Samantha Spiegel graduated from college last spring with a bachelor's degree and a lot of nerves. Finals were over, but something far more stressful was sitting in front of her—job applications. After exhausting her familial connections in the entertainment industry, she launched an exhaustive internet search. She stumbled across a branding agency that was hiring. Except she didn’t know anybody who worked there (or even anybody who knew somebody who knew somebody who worked there) who could give her insider information. So she turned to Glassdoor.
Find a job and a company that you love
Glassdoor’s mission is “to help people everywhere find a job and a company that they love.” To do this, the site offers user-generated reviews about company life as well as information about salary, key questions asked in interviews, CEO approval ratings, and benefits. Having this information upfront helps match companies with the right job seekers and job seekers with the right company.
Glassdoor’s mission is “to help people everywhere find a job and a company that they love.”
Glassdoor was created during the recession in 2007. In a recent presentation, Glassdoor CEO, Robert Hohman, shared that this marked a unique time for the job market, as many job-seekers hadn’t suited up for an interview in 20 years. Today, there is a new generation of people who don’t know what to expect. Not because they haven’t interviewed in 20 years, but because they’ve never interviewed. Period.
What to expect when you’re applying
Today, over one-third of Glassdoor users are Millennials. Like Spiegel, they are freshly educated and looking to jumpstart their careers. But they don’t know where to start. Alexa, 22, also recently employed, shares that she used Glassdoor to gain insight about the application and interview process. “Once I applied for positions, I used Glassdoor to check out interview questions and help myself prepare,” said Alexa. “I also looked to see what other people’s experiences with the application process were so that I’d have a better estimate of when I might hear back.”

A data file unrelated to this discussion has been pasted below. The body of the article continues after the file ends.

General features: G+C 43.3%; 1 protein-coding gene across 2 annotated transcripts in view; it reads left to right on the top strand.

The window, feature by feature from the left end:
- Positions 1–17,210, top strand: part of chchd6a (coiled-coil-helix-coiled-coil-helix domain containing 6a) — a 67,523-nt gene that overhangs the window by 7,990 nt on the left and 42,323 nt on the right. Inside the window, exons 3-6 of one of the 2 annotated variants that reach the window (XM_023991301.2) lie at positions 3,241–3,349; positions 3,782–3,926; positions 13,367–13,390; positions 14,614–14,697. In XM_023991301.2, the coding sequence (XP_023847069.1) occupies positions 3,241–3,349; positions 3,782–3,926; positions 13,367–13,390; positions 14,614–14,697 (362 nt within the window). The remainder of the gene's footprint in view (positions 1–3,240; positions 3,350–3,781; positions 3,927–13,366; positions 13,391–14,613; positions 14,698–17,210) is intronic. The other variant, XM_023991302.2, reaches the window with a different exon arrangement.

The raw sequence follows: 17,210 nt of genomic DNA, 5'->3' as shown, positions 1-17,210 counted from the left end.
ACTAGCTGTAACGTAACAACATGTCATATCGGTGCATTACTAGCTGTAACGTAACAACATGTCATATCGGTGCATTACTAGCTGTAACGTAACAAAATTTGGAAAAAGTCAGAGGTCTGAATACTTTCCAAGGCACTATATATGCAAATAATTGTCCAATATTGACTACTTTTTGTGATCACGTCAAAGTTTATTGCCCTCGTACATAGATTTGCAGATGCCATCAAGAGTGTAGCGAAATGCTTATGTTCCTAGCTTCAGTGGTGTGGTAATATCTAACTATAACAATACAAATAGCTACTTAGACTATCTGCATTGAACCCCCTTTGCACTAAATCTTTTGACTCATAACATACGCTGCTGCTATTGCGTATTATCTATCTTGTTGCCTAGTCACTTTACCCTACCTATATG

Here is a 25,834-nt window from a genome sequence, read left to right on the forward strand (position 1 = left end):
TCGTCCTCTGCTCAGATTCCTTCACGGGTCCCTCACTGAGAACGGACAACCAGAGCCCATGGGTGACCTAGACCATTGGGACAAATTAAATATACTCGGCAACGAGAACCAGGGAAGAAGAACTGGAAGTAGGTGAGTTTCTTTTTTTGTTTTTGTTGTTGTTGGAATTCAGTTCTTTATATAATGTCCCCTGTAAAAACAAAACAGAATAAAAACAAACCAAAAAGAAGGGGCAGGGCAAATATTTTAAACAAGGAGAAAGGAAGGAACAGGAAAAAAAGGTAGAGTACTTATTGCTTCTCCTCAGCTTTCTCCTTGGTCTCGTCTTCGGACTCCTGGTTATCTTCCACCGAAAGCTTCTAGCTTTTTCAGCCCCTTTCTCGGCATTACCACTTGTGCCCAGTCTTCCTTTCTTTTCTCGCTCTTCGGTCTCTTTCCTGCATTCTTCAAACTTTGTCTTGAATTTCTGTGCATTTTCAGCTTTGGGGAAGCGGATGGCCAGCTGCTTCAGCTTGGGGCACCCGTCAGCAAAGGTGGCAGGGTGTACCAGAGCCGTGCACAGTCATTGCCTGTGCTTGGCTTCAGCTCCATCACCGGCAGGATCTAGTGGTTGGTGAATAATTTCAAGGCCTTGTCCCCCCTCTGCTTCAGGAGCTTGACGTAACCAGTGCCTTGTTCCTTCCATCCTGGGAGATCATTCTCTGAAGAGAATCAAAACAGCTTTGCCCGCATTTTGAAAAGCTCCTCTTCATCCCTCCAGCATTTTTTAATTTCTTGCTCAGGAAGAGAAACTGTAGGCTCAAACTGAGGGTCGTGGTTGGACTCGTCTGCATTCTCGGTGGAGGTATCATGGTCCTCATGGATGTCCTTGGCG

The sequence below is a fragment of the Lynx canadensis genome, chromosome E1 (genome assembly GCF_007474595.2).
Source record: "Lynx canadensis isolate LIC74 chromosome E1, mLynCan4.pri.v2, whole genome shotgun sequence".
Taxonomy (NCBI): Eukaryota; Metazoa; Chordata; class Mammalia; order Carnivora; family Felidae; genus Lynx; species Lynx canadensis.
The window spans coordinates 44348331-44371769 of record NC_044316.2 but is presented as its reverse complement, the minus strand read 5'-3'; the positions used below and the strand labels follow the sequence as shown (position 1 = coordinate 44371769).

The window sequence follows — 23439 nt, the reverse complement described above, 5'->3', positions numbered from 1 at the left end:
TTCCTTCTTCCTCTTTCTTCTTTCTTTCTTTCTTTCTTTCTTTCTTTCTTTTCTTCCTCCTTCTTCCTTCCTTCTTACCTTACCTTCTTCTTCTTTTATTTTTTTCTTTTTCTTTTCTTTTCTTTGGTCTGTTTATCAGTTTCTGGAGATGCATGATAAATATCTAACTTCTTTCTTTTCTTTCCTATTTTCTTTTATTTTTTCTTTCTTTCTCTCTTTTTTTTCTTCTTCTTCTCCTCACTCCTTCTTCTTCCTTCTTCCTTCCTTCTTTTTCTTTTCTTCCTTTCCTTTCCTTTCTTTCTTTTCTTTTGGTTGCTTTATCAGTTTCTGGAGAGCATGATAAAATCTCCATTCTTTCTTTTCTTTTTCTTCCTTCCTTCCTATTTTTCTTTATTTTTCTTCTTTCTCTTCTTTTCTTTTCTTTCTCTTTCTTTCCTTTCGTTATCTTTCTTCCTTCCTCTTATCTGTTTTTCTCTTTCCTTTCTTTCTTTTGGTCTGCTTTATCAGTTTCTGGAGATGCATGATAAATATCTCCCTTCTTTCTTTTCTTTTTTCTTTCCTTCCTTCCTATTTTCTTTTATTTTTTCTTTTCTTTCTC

For Alexa and other Glassdoor users, information about the application process can help alleviate stress, and give a better idea of what to expect from their candidate experience. In fact, according to Hohman, 60 percent of job seekers will use Glassdoor two weeks before applying for a job to determine whether they should go through the process and two weeks after to prepare for interviews. We often hear that Millennials want instant gratification, so the waiting game can be tough. Glassdoor answers questions like, “Is my offer off the table if I haven’t heard back in two weeks?” without needing to inquire from a recruiter.
Finding the right fit
But interviews and applications are just one side of the story. Say you get an offer, how can you know that the company is right for you? Compared to other generations, Millennials are the most socially conscious. We want office friends, and to work in a fun atmosphere with social benefits. When I research positions, I search a hashtags like #LifeAt“CompanyName” to see what a true employee experience looks like. With this imagery, I can help determine whether I see myself as a member of the organization.
Glassdoor says that 79 percent of people use social media as a tool in their job search. Spiegel utilized Glassdoor to peek inside employee life by reading reviews. “I used Glassdoor to read reviews on every company I thought about applying to. Most importantly, I was looking for a great cultural fit,” she said. If you’re like me, when you are given the opportunity to ask questions of your interviewer, you open a discussion about company culture, and what about the organization the interviewer loves. Glassdoor is another method to gain insight of this nature.
Culture, though, can be a very broad term. What exactly are Millennials looking for? Here are three of the major things Millennials look for in their job search.